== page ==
A record $2.3 billion settlement with Pfizer has reinforced the Obama administration’s stance on health-care fraud. Recently, “Pfizer unit Pharmacia & Upjohn pleaded guilty to a single felony charge that accused the company of marketing its anti-inflammatory drug Bextra for broader uses and higher dosages than those approved by the Food and Drug Administration.”
The investigation of Pfizer began four years ago when corporate insiders began to question the marketing practices that were being employed by the company in order to turn a profit. The methods used by Pfizer meant that employees were expected to “increase profits at all costs, even when sales meant endangering lives,” said John Kopchinksi, a Pfizer salesman from Florida. It was a group of employees, including Kopchinski, who called attention to the company’s illegal activity, which included bribing doctors into prescribing Bextra for conditions that it was not designed for, “[creating] sham requests for medical information as an excuse to send unsolicited advertising materials to physicians,” as well as writing articles to promote their product without disclosing the fact that they had a hand in preparing the promotional materials.
Pharmacia and Upjohn will pay $1.3 billion in fines and forfeiture and an additional $1 billion to state and federal authorities to “resolve civil allegations of improper marketing over Bextra and three more drugs,” with the former payment being the largest criminal penalty ever imposed in the U.S., according to prosecutors. The other drugs in question were: “Geodon, an antipsychotic medicine; Zyvox, an antibiotic; and Lyrica, an epilepsy medicine.”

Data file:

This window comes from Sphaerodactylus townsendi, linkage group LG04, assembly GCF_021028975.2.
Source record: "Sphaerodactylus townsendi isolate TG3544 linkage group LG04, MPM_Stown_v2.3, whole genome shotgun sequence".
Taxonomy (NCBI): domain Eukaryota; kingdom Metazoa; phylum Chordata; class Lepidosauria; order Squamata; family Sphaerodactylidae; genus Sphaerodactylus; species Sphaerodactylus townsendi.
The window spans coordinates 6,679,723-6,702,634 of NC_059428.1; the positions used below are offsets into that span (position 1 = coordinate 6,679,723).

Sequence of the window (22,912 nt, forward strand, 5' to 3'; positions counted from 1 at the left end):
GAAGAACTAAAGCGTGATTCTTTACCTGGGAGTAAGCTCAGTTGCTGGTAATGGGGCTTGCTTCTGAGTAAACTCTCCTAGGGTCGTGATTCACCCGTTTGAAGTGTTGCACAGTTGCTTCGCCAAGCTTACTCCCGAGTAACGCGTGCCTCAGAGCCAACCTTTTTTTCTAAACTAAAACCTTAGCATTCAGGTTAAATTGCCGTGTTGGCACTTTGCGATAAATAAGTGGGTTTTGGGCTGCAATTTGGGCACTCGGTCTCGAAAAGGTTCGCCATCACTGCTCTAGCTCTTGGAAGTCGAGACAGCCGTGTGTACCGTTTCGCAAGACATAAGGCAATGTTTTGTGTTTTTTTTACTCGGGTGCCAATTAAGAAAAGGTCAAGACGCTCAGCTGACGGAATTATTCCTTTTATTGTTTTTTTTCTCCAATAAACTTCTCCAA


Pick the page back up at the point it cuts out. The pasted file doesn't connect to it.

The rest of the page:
The Pfizer settlement is one step in a long-term goal, with federal agencies more focused than ever on targeting and taking action against wrongdoing drugmakers in the health-care industry. In addition to the Pfizer settlement, the “task force” deployed by the Justice and Health and Human Services departments have been issuing indictments on smaller companies over the past several months for “[bilking] Medicare and Medicaid out of hundreds of millions of dollars through schemes involving wheelchairs, medical equipment and costly HIV/AIDS treatments.” With the Pfizer settlement, “the Justice Department’s civil division…has pledged to devote more attention to whistleblowers at drug companies and insurance firms who flag improper payments and marketing schemes.”
According to the acting U.S. attorney in Massachusetts, Mike Loucks, Pfizer, the world’s largest drugmaker, “has entered into four settlements with the Justice Department over the last decade.” With Bextra being voluntarily removed from the market in 2005 over its role in “strokes, heart attacks and blood clots in the lungs,” Health and Human services Secretary Kathleen Sebelius said scrutiny on the company will be heightened.
Despite the settlement, concerns grow that it will not be enough to sway drug companies from their “bad behavior.” With the pharmaceutical industry being one of the most profitable in the country (raking in close to $50 billion last year), Sidney Wolfe, director of Public Citizen’s Health Research Group notes: “The ever-escalating fines are unlikely to stop drug companies from continuing to bribe doctors because they represent just a fraction of drug company profits and no one has gone to jail.”